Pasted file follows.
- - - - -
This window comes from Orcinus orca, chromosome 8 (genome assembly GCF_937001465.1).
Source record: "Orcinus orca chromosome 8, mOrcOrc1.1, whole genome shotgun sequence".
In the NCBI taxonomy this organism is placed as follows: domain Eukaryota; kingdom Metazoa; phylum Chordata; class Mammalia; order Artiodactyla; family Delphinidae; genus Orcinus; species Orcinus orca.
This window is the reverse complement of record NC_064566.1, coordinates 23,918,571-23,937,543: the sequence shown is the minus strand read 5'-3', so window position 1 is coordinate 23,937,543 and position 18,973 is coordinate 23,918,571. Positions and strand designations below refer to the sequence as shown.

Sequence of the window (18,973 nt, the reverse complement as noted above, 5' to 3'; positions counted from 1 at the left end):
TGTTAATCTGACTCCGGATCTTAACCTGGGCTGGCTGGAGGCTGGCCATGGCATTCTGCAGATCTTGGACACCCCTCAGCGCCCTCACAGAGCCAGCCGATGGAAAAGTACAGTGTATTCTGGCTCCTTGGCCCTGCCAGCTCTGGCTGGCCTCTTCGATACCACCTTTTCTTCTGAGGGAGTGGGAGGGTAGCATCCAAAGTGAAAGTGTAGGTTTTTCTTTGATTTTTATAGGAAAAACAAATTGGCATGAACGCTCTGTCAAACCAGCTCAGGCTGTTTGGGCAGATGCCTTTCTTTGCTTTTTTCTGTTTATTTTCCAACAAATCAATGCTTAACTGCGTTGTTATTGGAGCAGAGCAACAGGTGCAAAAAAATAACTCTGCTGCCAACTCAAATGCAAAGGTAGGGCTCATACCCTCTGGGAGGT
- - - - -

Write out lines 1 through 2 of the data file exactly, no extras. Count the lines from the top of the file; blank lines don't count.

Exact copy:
This window comes from Orcinus orca, chromosome 8 (genome assembly GCF_937001465.1).
Source record: "Orcinus orca chromosome 8, mOrcOrc1.1, whole genome shotgun sequence".